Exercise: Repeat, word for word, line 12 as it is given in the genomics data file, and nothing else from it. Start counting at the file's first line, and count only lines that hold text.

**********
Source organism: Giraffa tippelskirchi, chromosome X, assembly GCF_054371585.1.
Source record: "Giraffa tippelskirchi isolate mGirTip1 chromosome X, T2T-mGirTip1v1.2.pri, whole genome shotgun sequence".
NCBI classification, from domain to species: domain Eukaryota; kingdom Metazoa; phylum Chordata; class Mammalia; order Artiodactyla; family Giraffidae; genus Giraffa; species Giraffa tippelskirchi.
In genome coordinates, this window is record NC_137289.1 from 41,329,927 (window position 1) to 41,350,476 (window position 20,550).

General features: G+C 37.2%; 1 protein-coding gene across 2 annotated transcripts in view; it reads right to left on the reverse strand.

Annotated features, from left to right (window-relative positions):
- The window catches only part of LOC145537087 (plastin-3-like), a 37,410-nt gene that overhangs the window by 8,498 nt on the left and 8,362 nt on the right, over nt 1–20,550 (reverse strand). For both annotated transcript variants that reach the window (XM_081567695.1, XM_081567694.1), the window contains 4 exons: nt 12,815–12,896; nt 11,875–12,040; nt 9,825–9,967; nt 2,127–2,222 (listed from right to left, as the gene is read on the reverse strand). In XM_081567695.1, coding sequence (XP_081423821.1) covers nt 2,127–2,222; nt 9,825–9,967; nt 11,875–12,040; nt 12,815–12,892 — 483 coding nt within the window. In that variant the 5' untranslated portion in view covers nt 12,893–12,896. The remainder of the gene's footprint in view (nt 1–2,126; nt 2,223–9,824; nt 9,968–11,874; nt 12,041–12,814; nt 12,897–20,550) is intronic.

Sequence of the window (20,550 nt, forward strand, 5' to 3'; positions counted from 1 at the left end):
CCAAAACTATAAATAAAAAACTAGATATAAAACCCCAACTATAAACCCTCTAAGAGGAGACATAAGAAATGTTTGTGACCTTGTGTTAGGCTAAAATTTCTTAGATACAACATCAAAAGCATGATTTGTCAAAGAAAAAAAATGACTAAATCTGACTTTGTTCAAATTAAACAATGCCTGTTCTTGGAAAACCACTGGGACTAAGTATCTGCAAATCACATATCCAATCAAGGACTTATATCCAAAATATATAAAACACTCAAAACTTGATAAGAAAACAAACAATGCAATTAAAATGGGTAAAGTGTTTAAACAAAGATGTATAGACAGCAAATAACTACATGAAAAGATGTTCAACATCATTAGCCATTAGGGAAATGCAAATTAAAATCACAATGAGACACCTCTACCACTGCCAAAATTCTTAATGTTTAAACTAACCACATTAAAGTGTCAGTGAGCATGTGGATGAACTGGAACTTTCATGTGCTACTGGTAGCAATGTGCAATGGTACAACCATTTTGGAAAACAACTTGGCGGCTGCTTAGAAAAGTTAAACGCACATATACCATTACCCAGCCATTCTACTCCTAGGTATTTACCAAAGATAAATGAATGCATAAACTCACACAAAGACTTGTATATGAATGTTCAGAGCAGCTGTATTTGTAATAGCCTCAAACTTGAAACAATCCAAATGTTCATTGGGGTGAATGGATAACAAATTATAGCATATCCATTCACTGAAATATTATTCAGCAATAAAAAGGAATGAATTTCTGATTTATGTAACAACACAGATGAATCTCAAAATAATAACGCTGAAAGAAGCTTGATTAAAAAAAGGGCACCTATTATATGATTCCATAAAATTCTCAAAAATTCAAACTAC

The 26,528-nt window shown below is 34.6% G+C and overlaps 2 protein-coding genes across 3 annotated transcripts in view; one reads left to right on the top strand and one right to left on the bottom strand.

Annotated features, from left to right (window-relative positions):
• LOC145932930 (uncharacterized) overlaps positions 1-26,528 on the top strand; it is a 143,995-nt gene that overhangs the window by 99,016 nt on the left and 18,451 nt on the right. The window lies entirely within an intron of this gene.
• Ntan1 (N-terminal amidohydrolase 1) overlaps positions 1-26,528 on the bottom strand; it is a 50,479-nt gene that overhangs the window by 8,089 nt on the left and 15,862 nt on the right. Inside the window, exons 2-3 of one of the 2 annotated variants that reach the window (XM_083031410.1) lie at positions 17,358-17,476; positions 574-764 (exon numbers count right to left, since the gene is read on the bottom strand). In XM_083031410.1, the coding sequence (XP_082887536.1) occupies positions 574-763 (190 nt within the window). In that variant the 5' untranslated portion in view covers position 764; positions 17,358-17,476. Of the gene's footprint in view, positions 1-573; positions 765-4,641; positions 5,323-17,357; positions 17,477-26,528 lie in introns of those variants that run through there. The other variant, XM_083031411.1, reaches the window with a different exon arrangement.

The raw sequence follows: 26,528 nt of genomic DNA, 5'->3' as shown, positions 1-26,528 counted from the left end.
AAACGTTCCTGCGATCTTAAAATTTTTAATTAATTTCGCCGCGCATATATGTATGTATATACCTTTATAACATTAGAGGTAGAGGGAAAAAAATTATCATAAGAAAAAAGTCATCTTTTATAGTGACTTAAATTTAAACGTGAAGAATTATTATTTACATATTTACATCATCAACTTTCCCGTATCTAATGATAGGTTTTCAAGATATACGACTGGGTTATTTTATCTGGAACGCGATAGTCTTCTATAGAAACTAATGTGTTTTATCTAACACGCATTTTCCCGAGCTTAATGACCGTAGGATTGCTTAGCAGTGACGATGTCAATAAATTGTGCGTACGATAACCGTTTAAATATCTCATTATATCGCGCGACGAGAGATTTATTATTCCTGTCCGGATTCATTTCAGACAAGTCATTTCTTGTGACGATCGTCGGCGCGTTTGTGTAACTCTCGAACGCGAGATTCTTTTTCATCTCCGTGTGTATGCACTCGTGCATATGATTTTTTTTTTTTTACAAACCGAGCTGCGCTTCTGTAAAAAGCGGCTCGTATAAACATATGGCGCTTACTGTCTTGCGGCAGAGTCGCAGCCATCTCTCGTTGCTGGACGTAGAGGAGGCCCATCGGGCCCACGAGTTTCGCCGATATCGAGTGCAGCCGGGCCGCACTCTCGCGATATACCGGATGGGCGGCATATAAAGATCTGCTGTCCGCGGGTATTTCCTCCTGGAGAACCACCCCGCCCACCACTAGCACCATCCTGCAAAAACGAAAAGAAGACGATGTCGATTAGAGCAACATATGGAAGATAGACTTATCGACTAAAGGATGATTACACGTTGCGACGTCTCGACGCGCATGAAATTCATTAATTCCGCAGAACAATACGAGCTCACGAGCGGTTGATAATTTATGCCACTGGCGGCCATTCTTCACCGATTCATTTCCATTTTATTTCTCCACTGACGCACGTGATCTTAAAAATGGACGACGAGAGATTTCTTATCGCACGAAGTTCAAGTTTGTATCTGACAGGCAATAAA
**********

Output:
• LOC145932930 (uncharacterized) overlaps positions 1-26,528 on the top strand; it is a 143,995-nt gene that overhangs the window by 99,016 nt on the left and 18,451 nt on the right. The window lies entirely within an intron of this gene.